Commentary: Ryancare a Kamikaze Mission for Trump

George Rasley, CHQ Editor

Those of us who have been around conservative politics for a while will remember the smirk on Democratic Senate Majority Leader George Mitchell’s face when he got President George HW Bush to destroy his presidency by abandoning his “no new taxes” pledge.

That same smirk is flitting across establishment Republican Speaker of the House Paul Ryan’s face as he rams his Obamacare 2.0, RINOcare or Ryancare health care bill through the House while claiming support from Kamikaze pilotPresident Trump.

There are two main reasons for why Ryancare is such a disaster for President Trump; the first is that Ryancare is merely Obamacare with a big government establishment Republican spin on it, and the second is that it continues to be most financially burdensome to the small businesses and independent workers who were a key component of Trump’s electoral coalition.

It’s a twofer for Ryan: He and his big government DC pals continue to control people’s lives by controlling the health care and health insurance market and they screw Trump in the process.

For those innocent souls who are inclined to take serial liar Paul Ryan at his word about his bill, the Texas Public Policy Foundation has published an outstanding chart detailing how Ryancare retains the most burdensome regulations and aspects of Obamacare.

You can access a simple side-by-side chart through this link.

As our friend Daniel Horowitz documented, most of the regulatory structure and the Obamacare exchanges are left in place.

There is no innovation, and no way to lower costs. While some of the regulations are tweaked with more flexibility, the 800-pound gorilla in the room — guaranteed issue mixed with community rating (which is responsible for almost all of the premium hikes) — is left in place. Nor does this bill repeal the mandated essential benefits, which require insurers to cover a specific number of people and sex change operations, maternity care for men, etc.

While the “American Health Care Act” blows up the insurance market in order to mandate coverage of the sick, it still throws a whopping $100 billion at states in order to further subsidies to the poor and the sick (on top of Medicaid expansion and exchange subsidies).

Furthermore, says Horowitz, the existence of the exchanges and the subsidies being steered to those exchanges will force insurers to continue competing for government-run health care that is actuarially insolvent. This continued structure will ensure that startup companies — which lack economies of scale to operate within this rigid (albeit slightly relaxed) structure — cannot enter the market. That is the core of what ails the health care industry.

By leaving the price-hiking regulatory and subsidy structure in place, yet repealing the individual mandate, this bill will exacerbate the death spiral because people like myself — who are getting crushed with ridiculous premiums — will dump their insurance. Likewise, employers who are now forced to provide insurance will quickly dump their employees from their plans.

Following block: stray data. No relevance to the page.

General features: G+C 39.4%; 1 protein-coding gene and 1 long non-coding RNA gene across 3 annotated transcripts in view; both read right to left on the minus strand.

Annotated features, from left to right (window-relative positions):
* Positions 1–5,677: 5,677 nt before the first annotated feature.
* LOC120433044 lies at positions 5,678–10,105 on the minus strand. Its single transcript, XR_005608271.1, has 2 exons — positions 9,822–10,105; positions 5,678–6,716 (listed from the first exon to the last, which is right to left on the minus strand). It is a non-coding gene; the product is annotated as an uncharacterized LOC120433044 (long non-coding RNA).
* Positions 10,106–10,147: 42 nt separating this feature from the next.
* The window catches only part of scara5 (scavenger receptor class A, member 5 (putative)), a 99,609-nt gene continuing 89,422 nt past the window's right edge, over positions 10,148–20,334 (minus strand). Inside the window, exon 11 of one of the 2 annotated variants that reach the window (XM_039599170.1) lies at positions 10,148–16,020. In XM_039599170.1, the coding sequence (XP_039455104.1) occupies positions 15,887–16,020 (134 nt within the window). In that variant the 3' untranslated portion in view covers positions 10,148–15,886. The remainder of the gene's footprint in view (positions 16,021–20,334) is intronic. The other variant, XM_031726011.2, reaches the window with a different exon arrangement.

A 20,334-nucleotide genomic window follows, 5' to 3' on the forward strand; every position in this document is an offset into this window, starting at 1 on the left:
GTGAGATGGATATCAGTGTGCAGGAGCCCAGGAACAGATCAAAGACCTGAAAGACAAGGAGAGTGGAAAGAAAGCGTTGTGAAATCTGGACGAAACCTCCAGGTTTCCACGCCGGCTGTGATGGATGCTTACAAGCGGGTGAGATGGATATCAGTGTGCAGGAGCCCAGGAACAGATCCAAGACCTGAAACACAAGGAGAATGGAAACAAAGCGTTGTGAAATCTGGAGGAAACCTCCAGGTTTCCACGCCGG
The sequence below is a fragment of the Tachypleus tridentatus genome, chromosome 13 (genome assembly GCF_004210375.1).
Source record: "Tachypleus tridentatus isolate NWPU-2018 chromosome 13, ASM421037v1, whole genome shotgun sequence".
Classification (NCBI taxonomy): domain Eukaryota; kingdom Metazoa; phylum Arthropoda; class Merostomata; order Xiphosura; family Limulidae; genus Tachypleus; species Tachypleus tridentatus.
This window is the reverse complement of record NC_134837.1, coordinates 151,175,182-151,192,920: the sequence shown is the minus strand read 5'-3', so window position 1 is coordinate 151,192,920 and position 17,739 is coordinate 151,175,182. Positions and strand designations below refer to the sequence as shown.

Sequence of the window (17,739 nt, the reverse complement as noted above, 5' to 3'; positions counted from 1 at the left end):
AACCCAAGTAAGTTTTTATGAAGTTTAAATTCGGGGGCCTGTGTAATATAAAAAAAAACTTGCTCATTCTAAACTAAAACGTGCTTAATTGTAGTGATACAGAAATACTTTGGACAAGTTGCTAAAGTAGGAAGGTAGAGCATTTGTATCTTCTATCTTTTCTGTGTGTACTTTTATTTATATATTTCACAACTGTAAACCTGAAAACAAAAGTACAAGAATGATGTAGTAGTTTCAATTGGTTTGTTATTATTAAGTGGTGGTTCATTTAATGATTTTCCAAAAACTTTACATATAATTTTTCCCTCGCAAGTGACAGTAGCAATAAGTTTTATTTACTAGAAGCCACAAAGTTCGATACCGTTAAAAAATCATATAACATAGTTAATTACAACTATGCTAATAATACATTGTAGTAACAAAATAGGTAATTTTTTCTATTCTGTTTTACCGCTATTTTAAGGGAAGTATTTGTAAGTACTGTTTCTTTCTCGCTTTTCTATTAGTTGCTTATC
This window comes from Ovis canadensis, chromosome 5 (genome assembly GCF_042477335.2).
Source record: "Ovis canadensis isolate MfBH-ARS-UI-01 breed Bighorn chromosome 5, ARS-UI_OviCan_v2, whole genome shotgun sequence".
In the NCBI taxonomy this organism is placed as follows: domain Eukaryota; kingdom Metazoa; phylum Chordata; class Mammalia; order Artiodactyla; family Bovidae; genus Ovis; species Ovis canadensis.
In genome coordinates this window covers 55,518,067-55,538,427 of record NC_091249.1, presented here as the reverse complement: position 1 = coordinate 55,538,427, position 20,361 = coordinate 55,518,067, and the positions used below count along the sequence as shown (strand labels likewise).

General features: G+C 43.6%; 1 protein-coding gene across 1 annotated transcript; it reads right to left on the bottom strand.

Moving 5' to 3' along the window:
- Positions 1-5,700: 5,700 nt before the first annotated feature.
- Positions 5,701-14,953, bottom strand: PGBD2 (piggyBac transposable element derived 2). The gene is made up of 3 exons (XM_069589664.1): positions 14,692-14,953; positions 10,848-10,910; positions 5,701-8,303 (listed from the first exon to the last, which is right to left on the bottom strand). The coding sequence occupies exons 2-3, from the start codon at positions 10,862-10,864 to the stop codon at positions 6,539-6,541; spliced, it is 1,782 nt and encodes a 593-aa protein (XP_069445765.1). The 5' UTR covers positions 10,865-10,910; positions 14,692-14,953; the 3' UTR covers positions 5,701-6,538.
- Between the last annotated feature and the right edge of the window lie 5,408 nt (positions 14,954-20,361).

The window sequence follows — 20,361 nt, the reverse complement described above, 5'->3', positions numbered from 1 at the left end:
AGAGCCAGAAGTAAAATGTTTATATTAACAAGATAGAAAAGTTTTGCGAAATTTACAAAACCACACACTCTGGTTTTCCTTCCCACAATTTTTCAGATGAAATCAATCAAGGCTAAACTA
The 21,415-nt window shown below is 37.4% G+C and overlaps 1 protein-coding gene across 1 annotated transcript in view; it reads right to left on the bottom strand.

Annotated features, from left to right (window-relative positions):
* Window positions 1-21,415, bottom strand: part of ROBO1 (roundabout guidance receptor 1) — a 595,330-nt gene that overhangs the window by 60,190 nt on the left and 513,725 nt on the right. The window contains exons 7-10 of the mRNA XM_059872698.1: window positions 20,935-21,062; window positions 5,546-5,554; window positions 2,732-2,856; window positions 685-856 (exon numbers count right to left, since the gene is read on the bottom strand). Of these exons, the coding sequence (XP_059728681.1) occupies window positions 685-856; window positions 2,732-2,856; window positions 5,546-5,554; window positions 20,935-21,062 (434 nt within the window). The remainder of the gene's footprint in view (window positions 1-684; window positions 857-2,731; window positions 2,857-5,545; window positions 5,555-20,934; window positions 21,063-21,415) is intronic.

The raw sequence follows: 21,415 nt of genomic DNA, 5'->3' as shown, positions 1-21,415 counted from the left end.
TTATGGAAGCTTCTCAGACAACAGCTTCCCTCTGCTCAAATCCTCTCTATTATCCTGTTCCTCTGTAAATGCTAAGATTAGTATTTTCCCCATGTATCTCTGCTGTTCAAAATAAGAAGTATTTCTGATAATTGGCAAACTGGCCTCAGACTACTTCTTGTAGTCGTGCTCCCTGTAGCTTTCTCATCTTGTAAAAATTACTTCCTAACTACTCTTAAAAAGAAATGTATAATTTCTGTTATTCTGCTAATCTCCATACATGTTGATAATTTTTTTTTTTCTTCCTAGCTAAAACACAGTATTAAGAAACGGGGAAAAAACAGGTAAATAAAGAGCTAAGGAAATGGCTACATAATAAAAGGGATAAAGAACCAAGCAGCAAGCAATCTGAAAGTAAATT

This is what happens when Republicans focus on coverage numbers at the expense of lowering costs through the regulatory structure. They achieve neither. While the individual mandate is replaced with a provision mandating that insurance companies charge individuals who dropped their insurance an extra 30 percent when reenrolling, that provision doesn’t take effect until 2019. The adverse selection and death spiral will be terminal by then, and the employer mandate is not replaced at all.

Also, the 40 percent Cadillac tax on more expensive health plans is delayed from 2020 until 2025, but not repealed.

And, as our friend Katie McHugh writing for Breitbart documented, Ryan’s bill actually strips out even Obamacare’s weak protections preventing illegal aliens from signing up for health care meant for citizens.

And who gets screwed by all of this?

About 22 million individuals currently receive subsidized health coverage through the exchanges (8 million) and the Medicaid expansion (14 million). For them, Obamacare’s higher insurance costs are offset by the law’s subsidies.

However, that is not the case for another group of about 25 million Americans with unsubsidized individual-market coverage (10 million people) or small-employer plans (at least another 15 million people).

Those 25 million are the ones who most need relief from Obamacare, and have the strongest motivation to politically support repeal and replace. Edmund Haislmaier of the Heritage Foundation points out that their real-life experience of Obamacare has basically been “all pain, no gain,” as they have been subjected to significant premium increases and coverage dislocations with no offsetting subsidies.

Unfortunately, Ryancare provides no meaningful relief for that group that is most adversely affected by Obamacare and most supportive of repeal – and most likely to have voted for President Trump.

Thus, House Republicans have replaced the notorious taxes, regulations, subsidies, and mandates of Obamacare with… taxes, regulations, subsidies, and mandates. Except, this time, Republicans, and President Trump, will own it.

Reprinted with permission from

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